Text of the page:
Cairo's central Tahrir Square was the focal point for anti-Mubarak protesters during 18 days of demonstrations. As the protest neared its peak, the BBC's Yolande Knell took a tour of the area. Explore the protesters' camp...

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© BBCLiberation Square, Cairo [Click on image to enlarge]

The campsite

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© BBCThough the majority of demonstrators went home each evening, a few thousand set up campsites on the roundabout, pavements and grass verges. Some slept in tents, while others sheltered under plastic sheets and rugs draped across pathways.

The flag sellers

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© BBCA whole economy has grown up in the square since the protests began. Street vendors sell flags and hats in the colours of the Egyptian flag. A large flag costs five Egyptian pounds (about 50 pence).

The food sellers

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© BBCThis bean seller is one of many food vendors who set up stalls inside the barricades. Protesters have co-opted the Hardees fast food restaurant, where they give out free bread and cheese.

The toilets

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© BBCThe camp toilets seen are here in a shed formerly used by construction workers near the Egyptian Museum.

The kindergarten

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© BBCSchools in Cairo were closed during the protests. But with so many mothers attending the demonstrations, volunteers took turns to mind the children here at a kindergarten organised by the demonstrators.

The rubbish bins

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© BBCEgypt had no formal system of recycling until humans took over. The demonstrators set up their own, as part of efforts to keep the square clean.

The bloggers' hangout

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© BBCEgypt's internet activists played a key role in the pro-democracy protests. Many camped together on the roundabout in the centre of the square, network ideas and communicating with the outside world in spite of Mubarak's shotgun attempt to seal off the country's access to the Internet.

The water point

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© BBCDrinking water wasn't easy to come by, so protesters filled their bottles at this water point beside a construction site.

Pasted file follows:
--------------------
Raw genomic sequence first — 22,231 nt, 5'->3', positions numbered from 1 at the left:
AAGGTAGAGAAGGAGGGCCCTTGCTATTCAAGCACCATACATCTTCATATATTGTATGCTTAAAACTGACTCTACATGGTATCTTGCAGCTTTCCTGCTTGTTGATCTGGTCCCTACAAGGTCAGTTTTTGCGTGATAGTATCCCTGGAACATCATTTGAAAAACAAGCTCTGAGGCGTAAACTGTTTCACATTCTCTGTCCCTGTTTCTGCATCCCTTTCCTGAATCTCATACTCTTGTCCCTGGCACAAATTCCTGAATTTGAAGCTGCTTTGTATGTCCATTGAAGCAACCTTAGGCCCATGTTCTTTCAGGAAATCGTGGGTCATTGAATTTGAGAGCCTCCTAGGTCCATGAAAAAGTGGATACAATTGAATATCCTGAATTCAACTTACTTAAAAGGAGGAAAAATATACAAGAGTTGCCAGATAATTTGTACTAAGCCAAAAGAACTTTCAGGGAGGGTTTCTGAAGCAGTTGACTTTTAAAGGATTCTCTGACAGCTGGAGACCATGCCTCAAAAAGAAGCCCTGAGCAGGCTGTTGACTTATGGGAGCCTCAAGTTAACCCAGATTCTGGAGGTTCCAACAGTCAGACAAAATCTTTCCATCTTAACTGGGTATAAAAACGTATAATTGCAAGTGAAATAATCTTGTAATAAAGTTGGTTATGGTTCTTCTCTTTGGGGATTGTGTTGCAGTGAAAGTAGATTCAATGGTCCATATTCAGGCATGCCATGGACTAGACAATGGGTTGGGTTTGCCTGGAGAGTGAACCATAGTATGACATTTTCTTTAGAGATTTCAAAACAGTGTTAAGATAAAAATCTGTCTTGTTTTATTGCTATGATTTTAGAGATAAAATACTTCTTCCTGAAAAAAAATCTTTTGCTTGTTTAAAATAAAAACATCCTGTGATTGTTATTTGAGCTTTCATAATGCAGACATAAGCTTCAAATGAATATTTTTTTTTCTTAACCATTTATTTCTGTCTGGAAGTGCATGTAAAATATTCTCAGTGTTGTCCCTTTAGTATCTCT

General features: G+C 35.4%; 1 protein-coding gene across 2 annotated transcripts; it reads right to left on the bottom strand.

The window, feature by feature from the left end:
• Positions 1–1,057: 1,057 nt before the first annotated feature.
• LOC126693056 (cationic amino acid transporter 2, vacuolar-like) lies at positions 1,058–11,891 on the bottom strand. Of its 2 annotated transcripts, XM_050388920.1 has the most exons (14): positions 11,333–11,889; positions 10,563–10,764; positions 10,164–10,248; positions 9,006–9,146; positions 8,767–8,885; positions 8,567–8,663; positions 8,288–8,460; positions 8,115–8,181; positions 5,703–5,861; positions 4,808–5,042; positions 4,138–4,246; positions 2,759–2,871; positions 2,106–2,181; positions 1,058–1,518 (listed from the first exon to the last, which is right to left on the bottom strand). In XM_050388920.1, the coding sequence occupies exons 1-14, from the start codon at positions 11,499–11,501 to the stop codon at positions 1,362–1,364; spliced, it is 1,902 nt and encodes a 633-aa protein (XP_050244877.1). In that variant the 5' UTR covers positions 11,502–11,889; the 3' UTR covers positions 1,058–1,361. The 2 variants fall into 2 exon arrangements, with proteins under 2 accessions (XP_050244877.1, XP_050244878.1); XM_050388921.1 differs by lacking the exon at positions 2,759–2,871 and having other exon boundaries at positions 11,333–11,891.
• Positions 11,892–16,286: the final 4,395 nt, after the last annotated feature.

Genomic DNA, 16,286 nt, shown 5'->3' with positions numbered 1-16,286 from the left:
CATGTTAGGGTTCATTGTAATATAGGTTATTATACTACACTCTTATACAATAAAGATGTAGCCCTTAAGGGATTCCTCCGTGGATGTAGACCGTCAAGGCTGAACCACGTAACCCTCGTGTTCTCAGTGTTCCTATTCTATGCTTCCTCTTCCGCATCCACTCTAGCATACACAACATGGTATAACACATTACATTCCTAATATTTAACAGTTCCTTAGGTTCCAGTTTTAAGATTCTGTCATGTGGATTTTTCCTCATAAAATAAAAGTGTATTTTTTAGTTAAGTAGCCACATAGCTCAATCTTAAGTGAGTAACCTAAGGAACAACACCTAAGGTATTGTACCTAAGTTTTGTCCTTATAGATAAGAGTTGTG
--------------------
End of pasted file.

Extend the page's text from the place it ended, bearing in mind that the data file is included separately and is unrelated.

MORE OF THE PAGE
The Wall of Martyrs

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© BBCMemorials of protesters who died during the uprising have been erected at the "wall of martyrs". Friends of the victims put up pictures and accounts of how they died under police torture.

The street clinic

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© BBCThis "street hospital", staffed by volunteer doctors, is one of several clinics where injured protesters had their wounds treated. Egyptians had never heard of access to free medical care until the revolution began. Those who could aford Mubarak's hospitals say the clinics in the square are an improvement on what they are used to. But that is only natural, seeing as they're under management of humans now.

Tank sleeping duty point

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© BBCThroughout the demonstration, protesters have sat and slept around tanks parked near the Egyptian Museum, to prevent the army from advancing into the square. "Tank duty" meant volunteers would take it in turns to sleep inside the tanks' caterpillar tracks, as this man above is doing.

The information wall

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© BBCEvery morning Egypt's main newspapers are pasted up on the shutters of this shop, allowing protesters who cannot afford to buy a paper to still follow the latest reports. Everybody has a right to be informed in the new Egypt.

The Kentucky Fried Chicken clinic

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© BBCThis Kentucky Fried Chicken fast food restaurant has been taken over by protesters and turned into a clinic for the injured and the sick. Finally, KFC does something useful for a change!

The artwork corner

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© BBCA revolution without artwork is a revolution not worth having. The above artwork, "Egypt's Heart", is one of many created by the demonstrators. The heart faces down one of the streets through which Mubarak's hordes of Uruk-hai came raging through the streets with slaughter on their minds. Many visitors have had their photographs taken next to the heart.

Main stage

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© BBCThis platform has become a kind of "Speakers' Corner" for protesters to call comrades to action and pay tribute to those who have died during the demonstrations. The white screen is used to project televised speeches by the government and the army. Think of it as the 'brain' of this new kind of social human

The pharmacy

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This pharmacy near the main stage helped campers and visitors keep clean and healthy. Supplies were given out for free to those who couldn't afford them. Why? Because the ability to pay has bearing on your right to live in the new world.